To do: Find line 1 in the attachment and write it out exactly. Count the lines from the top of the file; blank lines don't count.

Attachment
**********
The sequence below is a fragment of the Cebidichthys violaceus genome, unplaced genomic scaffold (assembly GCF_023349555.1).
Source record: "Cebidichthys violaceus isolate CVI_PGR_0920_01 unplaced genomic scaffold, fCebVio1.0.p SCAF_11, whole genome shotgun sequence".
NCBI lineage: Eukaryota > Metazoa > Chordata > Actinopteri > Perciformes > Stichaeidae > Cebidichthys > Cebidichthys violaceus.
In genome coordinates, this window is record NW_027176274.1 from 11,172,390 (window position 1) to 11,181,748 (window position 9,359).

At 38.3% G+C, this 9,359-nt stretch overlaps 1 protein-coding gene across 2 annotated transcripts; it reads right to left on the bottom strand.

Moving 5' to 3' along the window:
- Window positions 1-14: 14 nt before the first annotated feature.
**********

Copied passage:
The sequence below is a fragment of the Cebidichthys violaceus genome, unplaced genomic scaffold (assembly GCF_023349555.1).